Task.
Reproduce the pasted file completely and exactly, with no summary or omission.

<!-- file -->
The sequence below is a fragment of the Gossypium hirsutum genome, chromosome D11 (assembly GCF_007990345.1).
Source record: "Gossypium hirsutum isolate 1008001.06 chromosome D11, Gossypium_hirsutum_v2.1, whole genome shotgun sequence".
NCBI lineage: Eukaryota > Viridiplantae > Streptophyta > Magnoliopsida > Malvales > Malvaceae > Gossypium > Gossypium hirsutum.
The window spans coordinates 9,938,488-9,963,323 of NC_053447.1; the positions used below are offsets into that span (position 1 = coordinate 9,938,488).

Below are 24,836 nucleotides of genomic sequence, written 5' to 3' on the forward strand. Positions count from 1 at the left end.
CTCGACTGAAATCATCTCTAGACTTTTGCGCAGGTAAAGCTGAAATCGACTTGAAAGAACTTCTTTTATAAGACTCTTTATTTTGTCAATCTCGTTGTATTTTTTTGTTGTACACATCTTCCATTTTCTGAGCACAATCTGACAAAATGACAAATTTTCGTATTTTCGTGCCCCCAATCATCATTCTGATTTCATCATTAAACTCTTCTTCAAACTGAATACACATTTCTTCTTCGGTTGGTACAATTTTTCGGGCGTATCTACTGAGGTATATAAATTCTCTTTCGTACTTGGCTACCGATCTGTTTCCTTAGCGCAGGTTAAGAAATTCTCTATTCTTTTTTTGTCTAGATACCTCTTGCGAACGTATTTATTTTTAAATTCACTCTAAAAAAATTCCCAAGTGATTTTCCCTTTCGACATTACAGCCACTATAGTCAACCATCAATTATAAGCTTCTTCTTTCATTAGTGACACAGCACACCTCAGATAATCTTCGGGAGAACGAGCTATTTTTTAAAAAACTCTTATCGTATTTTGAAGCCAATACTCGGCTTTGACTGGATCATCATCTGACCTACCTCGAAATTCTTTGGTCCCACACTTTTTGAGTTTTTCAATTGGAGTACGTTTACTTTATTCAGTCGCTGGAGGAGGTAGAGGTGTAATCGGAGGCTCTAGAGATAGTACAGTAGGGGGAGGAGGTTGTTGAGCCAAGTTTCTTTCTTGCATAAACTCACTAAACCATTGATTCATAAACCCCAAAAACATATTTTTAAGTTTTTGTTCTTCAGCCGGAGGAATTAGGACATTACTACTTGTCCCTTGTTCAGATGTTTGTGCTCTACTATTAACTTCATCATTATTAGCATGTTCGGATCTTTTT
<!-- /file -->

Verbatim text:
The sequence below is a fragment of the Gossypium hirsutum genome, chromosome D11 (assembly GCF_007990345.1).
Source record: "Gossypium hirsutum isolate 1008001.06 chromosome D11, Gossypium_hirsutum_v2.1, whole genome shotgun sequence".
NCBI lineage: Eukaryota > Viridiplantae > Streptophyta > Magnoliopsida > Malvales > Malvaceae > Gossypium > Gossypium hirsutum.
The window spans coordinates 9,938,488-9,963,323 of NC_053447.1; the positions used below are offsets into that span (position 1 = coordinate 9,938,488).

Below are 24,836 nucleotides of genomic sequence, written 5' to 3' on the forward strand. Positions count from 1 at the left end.
CTCGACTGAAATCATCTCTAGACTTTTGCGCAGGTAAAGCTGAAATCGACTTGAAAGAACTTCTTTTATAAGACTCTTTATTTTGTCAATCTCGTTGTATTTTTTTGTTGTACACATCTTCCATTTTCTGAGCACAATCTGACAAAATGACAAATTTTCGTATTTTCGTGCCCCCAATCATCATTCTGATTTCATCATTAAACTCTTCTTCAAACTGAATACACATTTCTTCTTCGGTTGGTACAATTTTTCGGGCGTATCTACTGAGGTATATAAATTCTCTTTCGTACTTGGCTACCGATCTGTTTCCTTAGCGCAGGTTAAGAAATTCTCTATTCTTTTTTTGTCTAGATACCTCTTGCGAACGTATTTATTTTTAAATTCACTCTAAAAAAATTCCCAAGTGATTTTCCCTTTCGACATTACAGCCACTATAGTCAACCATCAATTATAAGCTTCTTCTTTCATTAGTGACACAGCACACCTCAGATAATCTTCGGGAGAACGAGCTATTTTTTAAAAAACTCTTATCGTATTTTGAAGCCAATACTCGGCTTTGACTGGATCATCATCTGACCTACCTCGAAATTCTTTGGTCCCACACTTTTTGAGTTTTTCAATTGGAGTACGTTTACTTTATTCAGTCGCTGGAGGAGGTAGAGGTGTAATCGGAGGCTCTAGAGATAGTACAGTAGGGGGAGGAGGTTGTTGAGCCAAGTTTCTTTCTTGCATAAACTCACTAAACCATTGATTCATAAACCCCAAAAACATATTTTTAAGTTTTTGTTCTTCAGCCGGAGGAATTAGGACATTACTACTTGTCCCTTGTTCAGATGTTTGTGCTCTACTATTAACTTCATCATTATTAGCATGTTCGGATCTTTTT